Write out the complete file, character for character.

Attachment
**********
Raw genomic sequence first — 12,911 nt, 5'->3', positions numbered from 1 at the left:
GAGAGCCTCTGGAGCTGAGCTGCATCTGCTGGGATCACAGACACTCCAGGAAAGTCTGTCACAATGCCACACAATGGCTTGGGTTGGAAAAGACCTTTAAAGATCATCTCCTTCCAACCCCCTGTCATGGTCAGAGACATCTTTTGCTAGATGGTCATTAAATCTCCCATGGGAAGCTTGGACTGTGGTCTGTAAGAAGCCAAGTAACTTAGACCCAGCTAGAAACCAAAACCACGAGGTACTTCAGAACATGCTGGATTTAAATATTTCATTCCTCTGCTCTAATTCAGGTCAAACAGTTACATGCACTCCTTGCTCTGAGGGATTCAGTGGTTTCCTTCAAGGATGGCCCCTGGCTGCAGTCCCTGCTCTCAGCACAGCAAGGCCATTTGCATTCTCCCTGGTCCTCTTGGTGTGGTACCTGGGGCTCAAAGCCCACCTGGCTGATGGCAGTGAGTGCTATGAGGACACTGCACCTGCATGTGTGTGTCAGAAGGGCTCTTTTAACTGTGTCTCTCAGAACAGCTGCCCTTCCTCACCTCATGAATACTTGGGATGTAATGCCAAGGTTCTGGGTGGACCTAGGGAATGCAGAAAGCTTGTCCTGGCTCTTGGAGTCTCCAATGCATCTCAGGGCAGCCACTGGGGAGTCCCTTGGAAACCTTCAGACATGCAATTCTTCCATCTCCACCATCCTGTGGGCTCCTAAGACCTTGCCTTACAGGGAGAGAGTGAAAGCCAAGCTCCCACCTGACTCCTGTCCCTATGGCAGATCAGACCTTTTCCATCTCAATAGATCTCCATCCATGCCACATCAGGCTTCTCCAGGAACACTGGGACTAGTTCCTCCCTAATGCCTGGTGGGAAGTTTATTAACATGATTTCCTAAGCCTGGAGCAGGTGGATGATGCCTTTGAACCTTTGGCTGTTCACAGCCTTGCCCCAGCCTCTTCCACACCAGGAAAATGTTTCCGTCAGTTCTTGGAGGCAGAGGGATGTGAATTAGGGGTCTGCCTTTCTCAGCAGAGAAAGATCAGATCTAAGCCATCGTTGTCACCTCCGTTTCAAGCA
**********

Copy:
Raw genomic sequence first — 12,911 nt, 5'->3', positions numbered from 1 at the left:
GAGAGCCTCTGGAGCTGAGCTGCATCTGCTGGGATCACAGACACTCCAGGAAAGTCTGTCACAATGCCACACAATGGCTTGGGTTGGAAAAGACCTTTAAAGATCATCTCCTTCCAACCCCCTGTCATGGTCAGAGACATCTTTTGCTAGATGGTCATTAAATCTCCCATGGGAAGCTTGGACTGTGGTCTGTAAGAAGCCAAGTAACTTAGACCCAGCTAGAAACCAAAACCACGAGGTACTTCAGAACATGCTGGATTTAAATATTTCATTCCTCTGCTCTAATTCAGGTCAAACAGTTACATGCACTCCTTGCTCTGAGGGATTCAGTGGTTTCCTTCAAGGATGGCCCCTGGCTGCAGTCCCTGCTCTCAGCACAGCAAGGCCATTTGCATTCTCCCTGGTCCTCTTGGTGTGGTACCTGGGGCTCAAAGCCCACCTGGCTGATGGCAGTGAGTGCTATGAGGACACTGCACCTGCATGTGTGTGTCAGAAGGGCTCTTTTAACTGTGTCTCTCAGAACAGCTGCCCTTCCTCACCTCATGAATACTTGGGATGTAATGCCAAGGTTCTGGGTGGACCTAGGGAATGCAGAAAGCTTGTCCTGGCTCTTGGAGTCTCCAATGCATCTCAGGGCAGCCACTGGGGAGTCCCTTGGAAACCTTCAGACATGCAATTCTTCCATCTCCACCATCCTGTGGGCTCCTAAGACCTTGCCTTACAGGGAGAGAGTGAAAGCCAAGCTCCCACCTGACTCCTGTCCCTATGGCAGATCAGACCTTTTCCATCTCAATAGATCTCCATCCATGCCACATCAGGCTTCTCCAGGAACACTGGGACTAGTTCCTCCCTAATGCCTGGTGGGAAGTTTATTAACATGATTTCCTAAGCCTGGAGCAGGTGGATGATGCCTTTGAACCTTTGGCTGTTCACAGCCTTGCCCCAGCCTCTTCCACACCAGGAAAATGTTTCCGTCAGTTCTTGGAGGCAGAGGGATGTGAATTAGGGGTCTGCCTTTCTCAGCAGAGAAAGATCAGATCTAAGCCATCGTTGTCACCTCCGTTTCAAGCA